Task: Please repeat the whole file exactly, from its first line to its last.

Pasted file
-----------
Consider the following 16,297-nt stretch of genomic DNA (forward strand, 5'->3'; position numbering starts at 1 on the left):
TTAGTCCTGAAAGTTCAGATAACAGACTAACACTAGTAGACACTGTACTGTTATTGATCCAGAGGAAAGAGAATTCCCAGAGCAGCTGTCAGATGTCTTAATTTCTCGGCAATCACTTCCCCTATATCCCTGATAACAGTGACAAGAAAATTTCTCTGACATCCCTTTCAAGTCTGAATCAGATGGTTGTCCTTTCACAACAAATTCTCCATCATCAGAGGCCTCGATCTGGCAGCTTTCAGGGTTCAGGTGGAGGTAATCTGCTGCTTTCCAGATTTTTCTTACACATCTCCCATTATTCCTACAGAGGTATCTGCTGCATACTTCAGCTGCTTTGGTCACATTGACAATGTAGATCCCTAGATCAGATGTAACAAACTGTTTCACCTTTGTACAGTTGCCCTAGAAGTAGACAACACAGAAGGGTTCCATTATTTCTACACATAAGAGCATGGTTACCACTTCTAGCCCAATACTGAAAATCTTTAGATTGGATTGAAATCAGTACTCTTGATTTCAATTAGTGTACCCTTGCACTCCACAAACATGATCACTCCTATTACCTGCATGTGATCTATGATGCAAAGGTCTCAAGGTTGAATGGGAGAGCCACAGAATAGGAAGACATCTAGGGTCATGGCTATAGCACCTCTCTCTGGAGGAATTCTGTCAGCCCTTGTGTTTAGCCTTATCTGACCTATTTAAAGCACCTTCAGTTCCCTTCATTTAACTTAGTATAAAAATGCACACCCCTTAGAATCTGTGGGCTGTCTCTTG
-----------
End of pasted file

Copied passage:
Consider the following 16,297-nt stretch of genomic DNA (forward strand, 5'->3'; position numbering starts at 1 on the left):
TTAGTCCTGAAAGTTCAGATAACAGACTAACACTAGTAGACACTGTACTGTTATTGATCCAGAGGAAAGAGAATTCCCAGAGCAGCTGTCAGATGTCTTAATTTCTCGGCAATCACTTCCCCTATATCCCTGATAACAGTGACAAGAAAATTTCTCTGACATCCCTTTCAAGTCTGAATCAGATGGTTGTCCTTTCACAACAAATTCTCCATCATCAGAGGCCTCGATCTGGCAGCTTTCAGGGTTCAGGTGGAGGTAATCTGCTGCTTTCCAGATTTTTCTTACACATCTCCCATTATTCCTACAGAGGTATCTGCTGCATACTTCAGCTGCTTTGGTCACATTGACAATGTAGATCCCTAGATCAGATGTAACAAACTGTTTCACCTTTGTACAGTTGCCCTAGAAGTAGACAACACAGAAGGGTTCCATTATTTCTACACATAAGAGCATGGTTACCACTTCTAGCCCAATACTGAAAATCTTTAGATTGGATTGAAATCAGTACTCTTGATTTCAATTAGTGTACCCTTGCACTCCACAAACATGATCACTCCTATTACCTGCATGTGATCTATGATGCAAAGGTCTCAAGGTTGAATGGGAGAGCCACAGAATAGGAAGACATCTAGGGTCATGGCTATAGCACCTCTCTCTGGAGGAATTCTGTCAGCCCTTGTGTTTAGCCTTATCTGACCTATTTAAAGCACCTTCAGTTCCCTTCATTTAACTTAGTATAAAAATGCACACCCCTTAGAATCTGTGGGCTGTCTCTTG